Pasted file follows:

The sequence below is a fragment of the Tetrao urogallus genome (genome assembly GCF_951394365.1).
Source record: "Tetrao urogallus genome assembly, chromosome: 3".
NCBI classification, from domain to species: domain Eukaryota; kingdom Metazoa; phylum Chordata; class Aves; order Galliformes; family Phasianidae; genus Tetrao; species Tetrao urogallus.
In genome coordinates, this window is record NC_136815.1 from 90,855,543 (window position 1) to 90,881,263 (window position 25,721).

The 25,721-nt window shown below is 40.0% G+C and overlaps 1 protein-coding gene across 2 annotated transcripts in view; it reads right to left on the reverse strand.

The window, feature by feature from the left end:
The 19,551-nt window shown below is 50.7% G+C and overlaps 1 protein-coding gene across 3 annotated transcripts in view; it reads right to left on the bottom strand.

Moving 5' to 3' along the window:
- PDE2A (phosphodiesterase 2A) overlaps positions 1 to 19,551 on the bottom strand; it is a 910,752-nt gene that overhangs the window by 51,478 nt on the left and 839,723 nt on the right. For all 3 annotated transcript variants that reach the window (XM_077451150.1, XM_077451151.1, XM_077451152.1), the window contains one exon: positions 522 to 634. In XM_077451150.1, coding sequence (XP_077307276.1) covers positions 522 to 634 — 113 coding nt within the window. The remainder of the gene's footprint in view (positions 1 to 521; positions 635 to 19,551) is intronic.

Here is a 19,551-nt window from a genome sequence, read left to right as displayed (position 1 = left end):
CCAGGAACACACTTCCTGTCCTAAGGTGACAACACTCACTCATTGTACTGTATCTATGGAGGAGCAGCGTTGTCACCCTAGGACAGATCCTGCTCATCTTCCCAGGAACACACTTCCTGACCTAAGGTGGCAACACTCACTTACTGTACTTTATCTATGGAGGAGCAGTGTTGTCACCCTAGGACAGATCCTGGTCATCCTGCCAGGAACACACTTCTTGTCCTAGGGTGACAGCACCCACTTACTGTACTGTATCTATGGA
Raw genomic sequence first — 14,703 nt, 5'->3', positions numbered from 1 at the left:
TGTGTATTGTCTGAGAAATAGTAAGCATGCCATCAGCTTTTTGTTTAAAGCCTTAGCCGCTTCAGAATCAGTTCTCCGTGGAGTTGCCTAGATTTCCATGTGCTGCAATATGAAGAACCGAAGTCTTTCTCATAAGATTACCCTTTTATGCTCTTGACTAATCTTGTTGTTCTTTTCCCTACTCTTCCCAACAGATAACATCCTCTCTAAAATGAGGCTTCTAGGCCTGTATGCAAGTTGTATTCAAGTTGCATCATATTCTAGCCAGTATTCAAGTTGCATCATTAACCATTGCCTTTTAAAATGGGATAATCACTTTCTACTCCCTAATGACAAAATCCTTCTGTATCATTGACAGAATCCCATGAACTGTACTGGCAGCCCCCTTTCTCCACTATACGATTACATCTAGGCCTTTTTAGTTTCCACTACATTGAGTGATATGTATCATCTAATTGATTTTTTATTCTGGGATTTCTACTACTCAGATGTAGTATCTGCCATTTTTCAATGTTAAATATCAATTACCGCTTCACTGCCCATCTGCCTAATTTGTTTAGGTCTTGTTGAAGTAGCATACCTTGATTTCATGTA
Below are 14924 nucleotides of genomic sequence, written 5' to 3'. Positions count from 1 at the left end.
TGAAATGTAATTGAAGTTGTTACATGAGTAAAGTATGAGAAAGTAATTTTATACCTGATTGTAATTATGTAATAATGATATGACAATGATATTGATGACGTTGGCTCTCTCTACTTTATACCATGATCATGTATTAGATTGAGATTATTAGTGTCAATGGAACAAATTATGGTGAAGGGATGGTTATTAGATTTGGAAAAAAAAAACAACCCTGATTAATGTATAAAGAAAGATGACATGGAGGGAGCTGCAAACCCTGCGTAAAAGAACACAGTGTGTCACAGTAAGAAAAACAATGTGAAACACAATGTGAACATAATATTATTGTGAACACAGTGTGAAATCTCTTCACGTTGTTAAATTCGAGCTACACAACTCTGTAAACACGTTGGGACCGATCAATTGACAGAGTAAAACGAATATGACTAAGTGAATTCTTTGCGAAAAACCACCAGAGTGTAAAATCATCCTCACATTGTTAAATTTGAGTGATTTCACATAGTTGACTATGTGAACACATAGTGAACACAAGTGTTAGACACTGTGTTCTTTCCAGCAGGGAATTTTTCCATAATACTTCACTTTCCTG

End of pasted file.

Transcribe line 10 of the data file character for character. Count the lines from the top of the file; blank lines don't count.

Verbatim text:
Here is a 19,551-nt window from a genome sequence, read left to right as displayed (position 1 = left end):